Regulating Skill Games Would Decrease Illegal Gambling Says Noonan

Written By Corey Sharp on May 1, 2024
Three people holding up signs in front of the skyline of Pittsburgh. One sign says

The regulation of Pennsylvania skill games would drive illegal gambling machines out of the state, according to Pace-O-Matic (POM) director Frank Noonan.

While many bars, restaurants, pizza shops and gas stations offer gambling machines, not all of them are games of skill, which the Commonwealth Court ruled as legal last year.

PlayPennsylvania spoke with Noonan about skill games regulation and how it would impact illegal gambling, along with the industry as a whole.

Noonan: PA skill games regulation would remove illegal gambling machines

Noonan’s background is quite impressive. He oversees compliance for POM, a Georgia-based skill games manufacturer. Previously, he served as a combat lieutenant with the US Marine Corps serving in the Vietnam War. He also spent 27 years with the FBI and four years as the Pennsylvania State Police commissioner.

Noonan saw a big opportunity with POM, and thought skill games could positively impact small businesses in the Keystone State. His hope was that skill games could also drive illegal gambling out of the state, as well.

It’s looking extremely likely that skill games will be taxed and regulated in Pennsylvania. Gov. Josh Shapiro has the games on his radar, proposing a 42% tax in his upcoming FY budget.

Noonan explained that players can win 105% of their money on skill machines. That is not the case for other machines, which makes them illegal.

He admitted he didn’t exactly know how regulation would work. However, all skill games would need to go through some sort of protocol to be labeled as such.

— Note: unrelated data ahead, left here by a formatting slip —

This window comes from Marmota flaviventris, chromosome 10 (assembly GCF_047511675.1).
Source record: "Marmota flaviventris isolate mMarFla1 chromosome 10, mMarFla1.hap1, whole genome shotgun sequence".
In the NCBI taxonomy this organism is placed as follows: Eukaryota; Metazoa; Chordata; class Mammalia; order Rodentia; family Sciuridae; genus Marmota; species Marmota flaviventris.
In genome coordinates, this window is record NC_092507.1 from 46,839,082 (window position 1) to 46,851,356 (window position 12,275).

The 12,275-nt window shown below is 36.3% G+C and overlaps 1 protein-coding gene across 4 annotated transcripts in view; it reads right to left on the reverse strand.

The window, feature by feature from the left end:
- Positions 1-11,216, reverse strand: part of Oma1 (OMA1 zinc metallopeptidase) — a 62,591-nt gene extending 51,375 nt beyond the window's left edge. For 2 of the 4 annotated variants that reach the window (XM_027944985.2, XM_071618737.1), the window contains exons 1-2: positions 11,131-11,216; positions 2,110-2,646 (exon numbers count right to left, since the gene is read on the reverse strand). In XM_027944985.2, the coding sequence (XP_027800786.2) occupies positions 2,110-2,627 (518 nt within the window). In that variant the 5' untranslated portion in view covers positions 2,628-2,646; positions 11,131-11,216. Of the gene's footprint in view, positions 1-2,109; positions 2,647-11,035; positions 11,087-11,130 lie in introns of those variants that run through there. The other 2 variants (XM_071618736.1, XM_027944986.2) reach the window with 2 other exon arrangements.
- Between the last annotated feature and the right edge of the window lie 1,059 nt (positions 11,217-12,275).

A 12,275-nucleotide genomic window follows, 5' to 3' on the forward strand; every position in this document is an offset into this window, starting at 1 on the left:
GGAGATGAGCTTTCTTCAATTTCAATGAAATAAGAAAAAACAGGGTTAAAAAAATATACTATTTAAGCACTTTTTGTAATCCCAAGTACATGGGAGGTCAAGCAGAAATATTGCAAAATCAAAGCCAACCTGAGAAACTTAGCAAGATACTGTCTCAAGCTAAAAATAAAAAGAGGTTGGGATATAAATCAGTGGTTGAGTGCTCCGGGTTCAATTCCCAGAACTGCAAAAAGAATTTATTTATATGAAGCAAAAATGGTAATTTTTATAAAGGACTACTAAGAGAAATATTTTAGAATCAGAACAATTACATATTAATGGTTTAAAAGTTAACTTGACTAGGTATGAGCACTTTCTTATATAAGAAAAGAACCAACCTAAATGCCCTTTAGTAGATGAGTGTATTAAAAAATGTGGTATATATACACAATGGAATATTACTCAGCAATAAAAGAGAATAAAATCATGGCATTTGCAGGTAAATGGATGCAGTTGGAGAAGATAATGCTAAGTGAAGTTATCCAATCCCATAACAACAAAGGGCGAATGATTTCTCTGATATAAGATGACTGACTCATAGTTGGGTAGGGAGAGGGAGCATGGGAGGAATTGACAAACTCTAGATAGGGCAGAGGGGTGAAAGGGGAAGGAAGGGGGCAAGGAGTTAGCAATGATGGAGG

“If [skill games] are regulated, they have to be certified to show they are games of skill,” Noonan told PlayPennsylvania. “There’s usually a fee paid and a prominently displayed sticker or plaque that will show this is a game that’s registered. Anybody that walks in, especially in law enforcement, and sees that the games don’t have the sticker, it’s a clear violation, and easy prosecution.”

Noonan said skill games regulation in Washington D.C. and Wyoming helped limit the number of illegal machines, which moved into other states. Noonan anticipates that happening for Pennsylvania, too.

PA skill games regulation would create a ‘proud’ industry

POM has been seeking regulation for years to create a “long-term, stable market,” the company said back in February.

Noonon wrote in the New Castle News that POM supports bills introduced by Pennsylvania Senator Gene Yaw (R-23) and Representative Danilo Burgos. Those bills state that age-restricted sales business would be able to own up to five skill machines in an establishment.

“The games are ancillary,” Noonan told PlayPennsylvania. “They are something that’s an addition [to a business]. It’s entertainment and makes a little bit of money.”

Noonan also explained that he doesn’t have any evidence that games of skill attract more crime than anything else. However, he seemed to understand the reputation that comes with them.

“I think Pennsylvania deserves to have an industry like this,” Noonan said. “I want it be something people can be proud of when they have this in their stores. They don’t have to hide it or anything like that… It’s something I’d like to see, the whole industry to have a better reputation. I think we can do that with regulation.”

If and when skill machines get regulated, the Independent Fiscal Office (IFO) predicts the state will generate $421 million in tax earnings from skill games by FY 2028/2029. That would be something to be proud of, especially if illegal gambling drifts away.

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Corey Sharp

Corey Sharp is the Lead Writer at PlayPennsylvania bringing you comprehensive coverage of sports betting and gambling in Pennsylvania. Corey is a 4-for-4 Philly sports fan and previously worked as a writer and editor for the Philadelphia Inquirer and NBC Sports Philadelphia.

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